So, a couple of years back, I got a modern replacement, which was incredibly smooth. But I kept the old one around for cases where I didn't want to risk my latest and greatest. And in the naive hope I might have some time to spare during the pandemic, I found a reasonably priced set of parts for it on eBay. Would it be possible to buy a tolerable new bike for the amount of money I'm spending to refurb the 1200? Probably. But all those miles left me with a bit of an attachment to the old ride.
I'm now about halfway through putting together my hybrid of new and old. Hopefully in a month or so, I'll be able to take it for a ride—and it'll be as smooth as when I first bought it.
—John Timmer, Science Editor
Listing image by Joanna Opaskar
Different kind of measurement
The only hobby I really have time for these days is playing the home version of Iron Chef. My wife identifies a selection of fresh vegetables that she would like to disappear from the refrigerator or shelf tonight, and I figure out how to slice them, dice them, season them, and apply heat to them to create a tasty meal.
I'm not much of a "recipe" kind of person, but in the last few years I've made an effort to quantify how much of things (such as salt) I use. So instead of painstakingly adding little by little over several iterations, I can just dump in, e.g., "one teaspoon" and be pretty much done. Or at the very least, I'm done but for a small adjustment after one taste test. These days, no more cautiously stepping through half a bowlful of almost-ready food taste-testing along the way.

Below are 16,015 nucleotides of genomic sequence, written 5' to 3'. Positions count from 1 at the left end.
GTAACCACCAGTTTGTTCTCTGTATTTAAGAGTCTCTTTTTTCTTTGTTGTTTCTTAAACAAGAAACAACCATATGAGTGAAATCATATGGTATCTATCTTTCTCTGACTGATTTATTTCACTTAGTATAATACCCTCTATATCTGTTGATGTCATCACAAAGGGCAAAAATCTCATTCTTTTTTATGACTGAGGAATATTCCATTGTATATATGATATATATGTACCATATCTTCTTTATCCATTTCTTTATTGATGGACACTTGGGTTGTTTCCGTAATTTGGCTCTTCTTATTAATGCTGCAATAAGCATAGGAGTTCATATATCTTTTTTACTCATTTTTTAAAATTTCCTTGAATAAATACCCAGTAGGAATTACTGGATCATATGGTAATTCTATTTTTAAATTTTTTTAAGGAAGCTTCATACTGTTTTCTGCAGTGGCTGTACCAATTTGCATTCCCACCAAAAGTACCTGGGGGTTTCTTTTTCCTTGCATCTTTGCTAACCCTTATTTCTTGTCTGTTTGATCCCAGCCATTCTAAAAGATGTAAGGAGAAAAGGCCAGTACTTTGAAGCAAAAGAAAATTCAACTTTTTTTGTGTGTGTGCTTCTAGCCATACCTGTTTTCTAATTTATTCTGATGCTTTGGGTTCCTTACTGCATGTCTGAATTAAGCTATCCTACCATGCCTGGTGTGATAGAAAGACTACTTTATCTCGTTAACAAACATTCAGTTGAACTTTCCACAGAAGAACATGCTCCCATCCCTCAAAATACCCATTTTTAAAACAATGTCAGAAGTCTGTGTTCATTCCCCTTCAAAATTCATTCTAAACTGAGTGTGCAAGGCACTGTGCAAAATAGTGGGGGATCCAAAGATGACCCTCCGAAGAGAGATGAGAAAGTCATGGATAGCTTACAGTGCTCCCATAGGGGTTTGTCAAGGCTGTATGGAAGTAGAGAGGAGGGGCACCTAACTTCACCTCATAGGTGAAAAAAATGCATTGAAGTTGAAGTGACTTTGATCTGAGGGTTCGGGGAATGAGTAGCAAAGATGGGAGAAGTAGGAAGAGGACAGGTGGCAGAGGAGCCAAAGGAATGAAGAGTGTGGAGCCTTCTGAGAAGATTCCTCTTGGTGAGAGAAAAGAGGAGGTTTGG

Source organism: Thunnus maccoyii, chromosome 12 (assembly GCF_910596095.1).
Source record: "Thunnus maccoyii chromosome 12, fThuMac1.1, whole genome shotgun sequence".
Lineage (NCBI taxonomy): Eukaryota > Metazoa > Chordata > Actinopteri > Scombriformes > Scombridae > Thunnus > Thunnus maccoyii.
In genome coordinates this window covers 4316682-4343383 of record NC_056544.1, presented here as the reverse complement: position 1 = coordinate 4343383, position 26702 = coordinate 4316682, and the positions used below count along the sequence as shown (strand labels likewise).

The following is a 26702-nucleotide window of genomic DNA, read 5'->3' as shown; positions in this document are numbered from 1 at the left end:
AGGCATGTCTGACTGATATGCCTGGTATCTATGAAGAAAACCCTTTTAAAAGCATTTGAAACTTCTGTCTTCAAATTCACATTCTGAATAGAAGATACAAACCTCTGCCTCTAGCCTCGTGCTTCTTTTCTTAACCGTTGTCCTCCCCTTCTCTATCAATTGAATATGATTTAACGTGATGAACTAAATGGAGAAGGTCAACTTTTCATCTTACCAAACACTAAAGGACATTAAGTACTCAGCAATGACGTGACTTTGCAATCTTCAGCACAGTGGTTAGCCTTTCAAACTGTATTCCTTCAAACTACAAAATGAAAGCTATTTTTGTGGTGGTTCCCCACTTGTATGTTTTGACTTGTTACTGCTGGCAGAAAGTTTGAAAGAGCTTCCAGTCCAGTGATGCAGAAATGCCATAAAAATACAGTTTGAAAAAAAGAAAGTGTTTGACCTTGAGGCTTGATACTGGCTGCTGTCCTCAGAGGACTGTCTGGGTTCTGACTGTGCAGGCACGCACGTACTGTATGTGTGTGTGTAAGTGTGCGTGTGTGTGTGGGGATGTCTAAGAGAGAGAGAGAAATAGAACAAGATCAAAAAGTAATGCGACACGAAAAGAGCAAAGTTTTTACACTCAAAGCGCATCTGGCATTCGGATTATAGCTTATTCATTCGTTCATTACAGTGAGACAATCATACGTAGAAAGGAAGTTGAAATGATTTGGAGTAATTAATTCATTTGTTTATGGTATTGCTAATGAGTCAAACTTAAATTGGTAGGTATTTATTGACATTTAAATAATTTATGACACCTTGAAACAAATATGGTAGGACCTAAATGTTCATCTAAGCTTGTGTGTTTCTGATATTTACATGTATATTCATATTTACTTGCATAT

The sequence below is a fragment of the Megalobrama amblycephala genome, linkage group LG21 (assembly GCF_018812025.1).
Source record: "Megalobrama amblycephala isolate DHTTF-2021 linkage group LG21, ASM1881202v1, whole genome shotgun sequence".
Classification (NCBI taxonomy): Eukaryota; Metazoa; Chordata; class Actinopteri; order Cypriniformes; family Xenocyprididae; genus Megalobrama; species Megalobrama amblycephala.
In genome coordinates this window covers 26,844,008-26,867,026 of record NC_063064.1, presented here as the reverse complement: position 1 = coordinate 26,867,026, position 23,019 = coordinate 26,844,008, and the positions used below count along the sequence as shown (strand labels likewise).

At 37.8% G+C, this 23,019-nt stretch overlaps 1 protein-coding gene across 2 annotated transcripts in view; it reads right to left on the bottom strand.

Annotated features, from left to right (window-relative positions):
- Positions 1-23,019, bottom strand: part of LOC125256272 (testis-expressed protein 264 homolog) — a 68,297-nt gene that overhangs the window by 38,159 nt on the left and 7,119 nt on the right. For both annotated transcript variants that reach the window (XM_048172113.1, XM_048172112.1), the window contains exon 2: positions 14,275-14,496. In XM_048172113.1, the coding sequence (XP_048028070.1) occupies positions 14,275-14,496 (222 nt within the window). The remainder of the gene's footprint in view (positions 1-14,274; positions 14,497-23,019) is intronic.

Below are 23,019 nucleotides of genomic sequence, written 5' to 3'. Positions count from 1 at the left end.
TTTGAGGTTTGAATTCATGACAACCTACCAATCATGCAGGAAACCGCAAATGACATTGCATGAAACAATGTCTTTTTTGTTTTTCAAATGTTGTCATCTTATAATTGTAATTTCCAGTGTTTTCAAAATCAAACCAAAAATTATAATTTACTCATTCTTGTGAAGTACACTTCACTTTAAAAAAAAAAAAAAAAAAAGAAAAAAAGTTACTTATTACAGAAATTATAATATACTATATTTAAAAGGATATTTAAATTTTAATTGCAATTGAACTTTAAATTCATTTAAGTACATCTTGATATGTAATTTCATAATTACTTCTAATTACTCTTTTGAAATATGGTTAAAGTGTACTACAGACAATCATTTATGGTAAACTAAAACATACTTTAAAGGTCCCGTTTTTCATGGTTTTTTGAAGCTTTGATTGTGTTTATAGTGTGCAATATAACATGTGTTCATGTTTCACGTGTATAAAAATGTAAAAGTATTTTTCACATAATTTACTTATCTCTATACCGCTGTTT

—Jim Salter, Technology Reporter
Like lots of people, I've been baking (and eating) my way through the pandemic. Baking is a longstanding hobby of mine, and I wouldn't say I've been baking more during the pandemic, but I've definitely been savoring it more. It's relaxing, fun, and always a great way to take your mind off current horrors—plus, afterward, when the crushing dread returns, you have something scrumptious to eat along with your feelings.
Despite the trend, I haven't been in the mood to make sourdough bread. Instead, I've been bouncing between my go-to, comfort recipes—like fudgy, triple-chocolate brownies and gooey cinnamon rolls—and things I've never baked before—like spotted dick soda bread and a new-to-me recipe for cinnamon-raisin oatmeal scones. I'm currently obsessed with the Cook's Illustrated recipe for yeasted waffles, which was definitely a pandemic find. I tried them out when I realized I had run out of an ingredient I needed to make my usual waffle recipe. Luckily, the yeasted waffles are everything I want in a waffle: wonderfully crispy on the outside, tender and airy on the inside. They have a definite tangy, yeasty flavor—and I'm a fan. Also, they're incredibly easy to make; I'm not even sure I can call it baking. You just whip up the batter the night before and let the yeasties do their thing in the fridge until breakfast time. Then, it's only a stir and you're ready for the waffle iron. It's perfect for those of us who are not so bright-eyed and bushy-tailed in the mornings.
I'm not yet sure what baking adventure I'll go on this weekend. Part of the fun is spending the week daydreaming (and drooling) over the possibilities.
—Beth Mole, Health Reporter